• @user3779823 Thanks, you should add the link to your question. As a former muslim then you know that continuing the fast on Eid is prescribed against. I think there is more to that idea not to fast too much but I never worried about fasting too much because I am more or less addicted to soda and cookies :) – user13203 Jun 28 '15 at 20:11
  • @user3779823 The paper is not so decisive. Science is normally like that right? Not exactly pro or con and highlighting the complications and issues at hand. This is a good subject considering the heat wave in India and the fact that most drugs rely on being hydrated and well fed per the paper you reference. – user13203 Jun 28 '15 at 20:15
  • Yes you are right the paper is not decisive regarding the risks of Muslim fasting because this risk is relative to each person and his physical state, But at least it's disprove the 'miracles' and those Extraordinary claims about the magical benefits on health that caused by Muslim fasting – user3779823 Jun 28 '15 at 21:52
  • @user3779823 Doing it for "health" perhaps is just another trail to pass by remembering its for God and doing it for God versus your self. – user13203 Jun 29 '15 at 1:55
0

Yes, there are plenty of 'real' health benefits from fasting, and those are the ones that help increase our faith as Muslim.

Apart from that (and to answer what you meant by your question), there are many health benefits. According to a blog post on lifehack.org, this includes:

  • weight loss
  • improved insulin sensitivity (which means you control your cravings for carbohydrates)
  • helps speed up your metabolism as it gives your system a break
  • improves your brain function
  • helps boost your immune system
  • helps clear the skin.

And according to allaboutfasting.com, fasting will also :

  • rest the digestive system
  • allow for cleansing and detoxification of the body
  • create a break in eating patterns, while shining a spotlight on them
  • promote greater mental clarity
  • cleanse and heal "stuck" emotional patterns
  • lead to a feeling of physical lightness, increasing energy level
  • promote an inner stillness, enhancing spiritual connection
  • 3
    Extraordinary claims require extraordinary evidence, do you have scientific paper, scientific research , Any thing which can support your claims ' weight loss, insulin sensitivity,speed up your metabolism,improves your brain function,boost your immune system,clear the skin' especially the last one ! Clear the skin ?? – user3779823 Jun 28 '15 at 9:47
  • @user3779823 i didnt want to make my answer too long, thats why i put the links up there, but to be honest this question is the sort which you can get the answer from your own research, especially as its not really islamic based. – Tashanna Chamma Jun 29 '15 at 4:11
-1

I'm Muslim and I agree fasting is detrimental to health. Apart from the fact that we are supposed to know the pain and suffering of others, I see no other valid argument to be fasting. I find it ridiculous that some people have to fast up to 18 hours while others only fast 13 hours, 15 hours. Very very skeptical. In the event that you also suffer from a chronic illness such as polycystic ovaries or diabetes...and work with numbers and important files, can't afford to lose focus, fasting in Ramadan is very very detrimental to productivity. I'd like to see evidence for its benefits, but I'm afraid what I feel during a fast indicates the opposite. Experience versus fictional claims....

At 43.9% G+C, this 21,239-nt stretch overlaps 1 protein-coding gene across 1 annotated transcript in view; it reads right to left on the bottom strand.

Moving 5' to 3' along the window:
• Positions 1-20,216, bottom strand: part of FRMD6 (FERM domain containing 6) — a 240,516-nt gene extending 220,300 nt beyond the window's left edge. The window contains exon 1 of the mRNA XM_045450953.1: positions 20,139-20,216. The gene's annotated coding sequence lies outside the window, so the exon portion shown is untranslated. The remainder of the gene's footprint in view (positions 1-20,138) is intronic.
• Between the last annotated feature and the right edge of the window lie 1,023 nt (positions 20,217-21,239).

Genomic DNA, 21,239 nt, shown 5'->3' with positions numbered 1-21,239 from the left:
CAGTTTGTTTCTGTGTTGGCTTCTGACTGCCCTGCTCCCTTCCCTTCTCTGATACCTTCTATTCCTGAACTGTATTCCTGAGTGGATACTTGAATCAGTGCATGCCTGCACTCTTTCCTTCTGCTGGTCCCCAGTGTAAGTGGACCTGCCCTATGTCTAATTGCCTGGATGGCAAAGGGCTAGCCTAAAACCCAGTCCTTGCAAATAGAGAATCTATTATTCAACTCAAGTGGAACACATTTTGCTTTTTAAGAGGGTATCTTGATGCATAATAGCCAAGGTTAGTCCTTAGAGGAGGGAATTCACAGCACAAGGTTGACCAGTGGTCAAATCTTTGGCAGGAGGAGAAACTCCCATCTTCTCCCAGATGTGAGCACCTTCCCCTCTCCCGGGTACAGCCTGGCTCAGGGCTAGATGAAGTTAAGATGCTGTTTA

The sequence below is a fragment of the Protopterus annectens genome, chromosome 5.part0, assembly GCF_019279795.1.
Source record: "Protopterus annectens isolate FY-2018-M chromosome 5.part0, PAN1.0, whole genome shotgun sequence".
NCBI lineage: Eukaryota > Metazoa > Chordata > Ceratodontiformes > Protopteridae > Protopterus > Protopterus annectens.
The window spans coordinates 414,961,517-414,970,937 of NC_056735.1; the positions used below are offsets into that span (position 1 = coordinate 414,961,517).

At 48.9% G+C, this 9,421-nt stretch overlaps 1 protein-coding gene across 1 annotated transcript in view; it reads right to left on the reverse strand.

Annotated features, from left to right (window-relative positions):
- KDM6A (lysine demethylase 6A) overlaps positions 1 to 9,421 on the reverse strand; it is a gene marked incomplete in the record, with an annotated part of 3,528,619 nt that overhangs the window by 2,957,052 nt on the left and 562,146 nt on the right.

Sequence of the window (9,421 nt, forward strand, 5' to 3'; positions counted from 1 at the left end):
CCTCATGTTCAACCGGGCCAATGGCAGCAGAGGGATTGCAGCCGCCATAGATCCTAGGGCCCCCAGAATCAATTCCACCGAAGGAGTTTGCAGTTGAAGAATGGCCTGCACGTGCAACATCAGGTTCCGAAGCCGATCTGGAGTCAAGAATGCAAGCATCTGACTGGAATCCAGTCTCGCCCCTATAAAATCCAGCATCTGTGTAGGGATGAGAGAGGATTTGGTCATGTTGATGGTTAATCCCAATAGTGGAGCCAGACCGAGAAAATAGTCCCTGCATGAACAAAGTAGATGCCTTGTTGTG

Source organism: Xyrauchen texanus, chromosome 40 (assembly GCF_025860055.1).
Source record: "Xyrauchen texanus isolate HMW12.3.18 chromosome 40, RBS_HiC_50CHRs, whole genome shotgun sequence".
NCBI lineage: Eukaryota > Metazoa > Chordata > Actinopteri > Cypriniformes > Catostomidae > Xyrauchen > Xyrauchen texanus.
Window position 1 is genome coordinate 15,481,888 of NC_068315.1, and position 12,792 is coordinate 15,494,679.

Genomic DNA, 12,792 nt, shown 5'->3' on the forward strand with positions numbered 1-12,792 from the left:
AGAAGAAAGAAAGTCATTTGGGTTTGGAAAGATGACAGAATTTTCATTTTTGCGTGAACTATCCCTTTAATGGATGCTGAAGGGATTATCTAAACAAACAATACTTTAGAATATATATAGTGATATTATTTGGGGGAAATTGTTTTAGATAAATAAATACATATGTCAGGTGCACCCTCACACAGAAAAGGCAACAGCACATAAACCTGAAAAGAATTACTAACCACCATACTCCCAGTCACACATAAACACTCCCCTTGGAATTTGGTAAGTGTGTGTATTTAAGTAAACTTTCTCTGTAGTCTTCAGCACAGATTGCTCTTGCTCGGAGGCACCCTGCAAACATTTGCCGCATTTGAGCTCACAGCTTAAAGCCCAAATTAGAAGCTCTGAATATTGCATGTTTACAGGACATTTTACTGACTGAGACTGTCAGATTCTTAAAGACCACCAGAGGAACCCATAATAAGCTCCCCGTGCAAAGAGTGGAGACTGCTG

-2

Being within a Muslim family, I have researched and experimented with fasting and can vouchsafe for the positive aspects to a great extent.

Fasting in general is very good for you. This is already scientifically proven.

Alternate day fasting and the 16-hour fast-- both of these types of fasts proved that mice would live longer when they were forced to fast for greater than 16-hour periods!

According to my own personal and others' "non-scientific" research, the health benefits increase the longer one fasts. For extremes: think of every saint and prophet's extended fast, google HRM sungazing, also see the

Ramadan fasting, as I've noted is like a nightowl version of this!

This is why in some Muslim countries everyone sleeps during the day and stays awake during the night, conducting business, etc.

For them, this ritualized fasting has become very comfortable for them.

For the Westerner Muslims, it is not so comfortable because the fasting period is during the work period!

I recommend you google the things I mentioned above and since you are an Athesit now you can non-religiously start practicing one very good religious practice (there are many more).

  • 1
    The references please ? – user3779823 Jun 28 '15 at 19:16
  • Google the term in bold.. And that is where the breadcrumbs begin :) – Ahmed Jun 28 '15 at 21:21
  • There's too much evidence out there. Here is one that just popped on my news feed today. collective-evolution.com/2015/02/05/… – Ahmed Jun 28 '15 at 23:16
  • I will repeat one caveat: the faster should drink water and not be doing too much activity during the fast. I repeat once again that for the Westerner, the Ramadan style fasting can be substituted with the type of fasting in the above link. – Ahmed Jun 28 '15 at 23:18

Your Answer

By clicking “Post Your Answer”, you agree to our terms of service, privacy policy and cookie policy

Not the answer you're looking for? Browse other questions tagged or ask your own question.